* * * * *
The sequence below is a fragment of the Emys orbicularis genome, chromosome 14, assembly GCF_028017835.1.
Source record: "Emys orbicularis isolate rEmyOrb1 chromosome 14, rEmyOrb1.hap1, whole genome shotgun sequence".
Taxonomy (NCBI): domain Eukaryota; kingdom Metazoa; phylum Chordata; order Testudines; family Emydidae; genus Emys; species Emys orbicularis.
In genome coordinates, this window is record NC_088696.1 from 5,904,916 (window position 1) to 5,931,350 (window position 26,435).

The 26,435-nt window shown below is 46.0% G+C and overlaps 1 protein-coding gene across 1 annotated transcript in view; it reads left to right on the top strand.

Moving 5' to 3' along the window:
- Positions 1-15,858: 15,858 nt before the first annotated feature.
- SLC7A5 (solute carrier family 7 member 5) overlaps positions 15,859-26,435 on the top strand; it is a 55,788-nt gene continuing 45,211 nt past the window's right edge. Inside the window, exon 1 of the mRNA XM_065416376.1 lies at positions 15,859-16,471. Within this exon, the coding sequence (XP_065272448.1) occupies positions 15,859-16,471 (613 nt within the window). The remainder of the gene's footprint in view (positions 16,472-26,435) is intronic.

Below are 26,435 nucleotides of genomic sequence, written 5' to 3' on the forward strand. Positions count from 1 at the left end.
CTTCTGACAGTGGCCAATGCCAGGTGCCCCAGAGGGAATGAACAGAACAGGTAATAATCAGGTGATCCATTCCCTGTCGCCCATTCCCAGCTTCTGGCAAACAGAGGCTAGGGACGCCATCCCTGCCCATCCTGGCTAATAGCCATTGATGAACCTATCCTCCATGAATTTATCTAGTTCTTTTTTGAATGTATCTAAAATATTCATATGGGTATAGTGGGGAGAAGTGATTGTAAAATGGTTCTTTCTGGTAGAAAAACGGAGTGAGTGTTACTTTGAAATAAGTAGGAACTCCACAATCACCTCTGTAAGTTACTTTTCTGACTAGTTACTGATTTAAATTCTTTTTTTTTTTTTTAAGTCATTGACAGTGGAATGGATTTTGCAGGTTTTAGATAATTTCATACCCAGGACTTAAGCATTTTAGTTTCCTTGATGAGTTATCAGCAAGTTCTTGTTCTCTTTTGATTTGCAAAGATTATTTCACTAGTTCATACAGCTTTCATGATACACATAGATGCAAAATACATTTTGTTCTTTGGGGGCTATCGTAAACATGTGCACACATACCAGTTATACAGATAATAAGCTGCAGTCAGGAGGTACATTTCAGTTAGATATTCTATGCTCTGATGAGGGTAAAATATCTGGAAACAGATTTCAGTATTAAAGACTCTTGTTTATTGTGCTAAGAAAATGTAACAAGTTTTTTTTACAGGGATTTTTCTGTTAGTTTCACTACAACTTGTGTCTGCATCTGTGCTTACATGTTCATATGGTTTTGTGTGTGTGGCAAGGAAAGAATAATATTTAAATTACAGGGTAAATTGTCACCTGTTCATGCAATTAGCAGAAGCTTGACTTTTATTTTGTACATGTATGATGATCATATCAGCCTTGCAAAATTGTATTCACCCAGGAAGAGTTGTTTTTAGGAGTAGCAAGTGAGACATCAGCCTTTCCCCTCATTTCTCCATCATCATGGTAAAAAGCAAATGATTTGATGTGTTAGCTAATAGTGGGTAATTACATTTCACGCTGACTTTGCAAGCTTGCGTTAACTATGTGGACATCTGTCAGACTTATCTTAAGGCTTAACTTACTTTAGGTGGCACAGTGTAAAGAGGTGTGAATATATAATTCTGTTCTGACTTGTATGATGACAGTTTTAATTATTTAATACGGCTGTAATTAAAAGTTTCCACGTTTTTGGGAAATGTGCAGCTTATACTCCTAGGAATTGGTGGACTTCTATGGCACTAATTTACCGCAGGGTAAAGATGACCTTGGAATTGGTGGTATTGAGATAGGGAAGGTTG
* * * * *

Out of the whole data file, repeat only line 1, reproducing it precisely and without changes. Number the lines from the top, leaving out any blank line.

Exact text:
The sequence below is a fragment of the Emys orbicularis genome, chromosome 14, assembly GCF_028017835.1.